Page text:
Medicare Advantage plans have faced obstacles providing customized care for complex and seriously ill patients, but a recent report found it was primed to provide innovative ways to improve care for the seriously ill.
A report published by the Margolis Center for Health Policy at Duke University found “Medicare Advantage’s financing structure and increased flexibility following recent statutory and regulatory changes make it a fertile environment for testing new payment and care delivery innovations for patients with serious and advanced illness.”
There is no precise definition for a serious illness, it can be a range of characteristics including:
- one or more serious chronic illnesses;
- complex care needs, including high utilization andassociated costs;
- functional limitation or disabilities; and
- for patients with advanced illness, health is unlikely to improve but face variable rates of continued decline.
Seriously ill patients and those with complex medical needs offer the greatest possible return on MA investment because they typically incur higher costs; when the cost of an MA plan enrollee’s capitation exceeds the cost of care the plan is allowed to keep those savings. Plans delivering “high quality care,” as determined by the Centers for Medicare & Medicaid Services’ (CMS) Star Ratings program, are also eligible for bonus payments.
For these reasons, Medicare Advantage plans are creating care models aimed at seriously ill members that will also maximize incentives and help move another sector toward a value-based system. The report however, cautions “there is very limited publicly available evidence about value initiatives launched by Medicare Advantage plans, including broader payment, delivery, and benefit reforms.”
To demonstrate MA’s potential for innovative care for the seriously ill, the researchers examined three models developed by firms that contract with MA health plans–Aspire Health, Landmark Health, and Turn-Key Health.
It was discovered that the three models share some common features:
- All three analyze the claims data they receive from plans in order to identify patients that meet the eligibility requirements for their services.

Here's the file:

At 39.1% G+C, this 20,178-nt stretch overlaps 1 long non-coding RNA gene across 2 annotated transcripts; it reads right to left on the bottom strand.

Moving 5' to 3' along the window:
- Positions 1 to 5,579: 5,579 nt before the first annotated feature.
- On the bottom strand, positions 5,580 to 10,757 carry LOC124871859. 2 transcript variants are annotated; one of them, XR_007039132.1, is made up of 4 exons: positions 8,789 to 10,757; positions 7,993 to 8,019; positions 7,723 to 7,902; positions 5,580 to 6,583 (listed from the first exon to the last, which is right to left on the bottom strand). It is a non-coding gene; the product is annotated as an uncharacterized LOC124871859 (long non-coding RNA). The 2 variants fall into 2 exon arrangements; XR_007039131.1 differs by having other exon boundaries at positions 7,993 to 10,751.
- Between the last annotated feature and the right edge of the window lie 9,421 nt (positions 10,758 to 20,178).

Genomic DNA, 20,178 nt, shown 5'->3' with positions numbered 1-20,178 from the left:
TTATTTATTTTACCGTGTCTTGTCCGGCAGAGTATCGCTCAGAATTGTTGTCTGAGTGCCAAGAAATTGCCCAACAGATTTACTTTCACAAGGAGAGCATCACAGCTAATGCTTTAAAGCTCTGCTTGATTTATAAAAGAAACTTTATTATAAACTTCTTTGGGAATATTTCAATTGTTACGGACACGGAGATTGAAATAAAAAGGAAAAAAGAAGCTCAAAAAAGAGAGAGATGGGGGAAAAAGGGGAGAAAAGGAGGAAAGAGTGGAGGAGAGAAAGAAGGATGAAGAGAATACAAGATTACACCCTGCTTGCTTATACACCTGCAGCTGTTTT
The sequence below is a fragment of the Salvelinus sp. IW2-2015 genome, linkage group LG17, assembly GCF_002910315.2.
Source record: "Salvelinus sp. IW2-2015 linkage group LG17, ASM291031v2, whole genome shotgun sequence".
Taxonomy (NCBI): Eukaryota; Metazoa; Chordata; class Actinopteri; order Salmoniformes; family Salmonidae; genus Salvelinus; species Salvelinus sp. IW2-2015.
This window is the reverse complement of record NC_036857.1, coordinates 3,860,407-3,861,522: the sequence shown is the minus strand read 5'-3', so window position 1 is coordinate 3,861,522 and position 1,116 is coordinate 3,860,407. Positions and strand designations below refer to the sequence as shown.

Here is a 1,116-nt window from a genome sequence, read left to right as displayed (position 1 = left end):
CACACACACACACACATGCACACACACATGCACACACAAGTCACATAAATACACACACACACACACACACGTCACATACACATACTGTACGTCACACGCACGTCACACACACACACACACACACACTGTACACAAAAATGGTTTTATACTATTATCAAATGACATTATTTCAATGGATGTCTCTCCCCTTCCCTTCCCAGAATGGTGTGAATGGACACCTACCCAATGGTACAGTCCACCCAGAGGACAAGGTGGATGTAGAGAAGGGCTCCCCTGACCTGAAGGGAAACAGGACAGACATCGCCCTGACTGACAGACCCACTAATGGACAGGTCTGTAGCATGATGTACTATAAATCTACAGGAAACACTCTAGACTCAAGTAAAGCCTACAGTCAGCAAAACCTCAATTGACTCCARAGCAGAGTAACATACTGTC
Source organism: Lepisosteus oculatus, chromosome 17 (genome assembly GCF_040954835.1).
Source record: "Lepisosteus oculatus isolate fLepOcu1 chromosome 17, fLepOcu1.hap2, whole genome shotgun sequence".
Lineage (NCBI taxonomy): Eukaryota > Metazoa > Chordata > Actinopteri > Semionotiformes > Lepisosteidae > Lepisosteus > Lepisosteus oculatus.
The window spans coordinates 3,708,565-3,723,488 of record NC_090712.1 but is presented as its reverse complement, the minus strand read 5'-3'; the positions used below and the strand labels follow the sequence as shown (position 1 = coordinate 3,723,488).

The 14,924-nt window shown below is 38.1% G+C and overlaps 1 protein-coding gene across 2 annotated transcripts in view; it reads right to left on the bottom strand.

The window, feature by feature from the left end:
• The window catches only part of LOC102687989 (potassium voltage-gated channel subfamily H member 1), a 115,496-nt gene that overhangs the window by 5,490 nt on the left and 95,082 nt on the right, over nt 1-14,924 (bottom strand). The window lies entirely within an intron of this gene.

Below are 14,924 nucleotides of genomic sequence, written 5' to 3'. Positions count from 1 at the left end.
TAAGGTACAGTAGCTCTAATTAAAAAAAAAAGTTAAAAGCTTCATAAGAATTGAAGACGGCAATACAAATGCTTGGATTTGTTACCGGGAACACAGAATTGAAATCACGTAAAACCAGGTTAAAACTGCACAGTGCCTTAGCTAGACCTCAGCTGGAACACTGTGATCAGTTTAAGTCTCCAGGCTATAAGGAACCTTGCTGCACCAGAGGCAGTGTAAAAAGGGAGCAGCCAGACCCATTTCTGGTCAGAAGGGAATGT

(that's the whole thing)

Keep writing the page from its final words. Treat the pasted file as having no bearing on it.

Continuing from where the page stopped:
- Members of the care team conduct their own health and functional assessments of patients when they enter their cohort and update them regularly while patients are in their care.
- All of them deliver care to patients in their home or residence in facility settings.
- All of them provide round-the-clock accessibility to patients, which is critical for quickly addressing patient concerns and needs in order to prevent or divert emergency visits and hospital admissions.
- Providers from all three models conduct advance care planning discussions with patients and their families and caregivers in order to help them consider and plan for decisions that will need to be made as the patients approach the end of life.
- Highlight a degree of flexibility in contracting and payment structure that the organizations have while still making their models work for all parties.
The models implemented by the three third party firms confirms that there are indeed innovative approaches within Medicare Advantage markets currently addressing payment and care delivery for the seriously ill.
There are expansion barriers that MA’s innovative care models also face including rural economics, workforce training, and inflexibility in traditional Medicare. Researchers who published the report also offered three recommendations to promote these care models, click here to read the report.
Check out the Health Leaders’ article, here.
Read the full report here.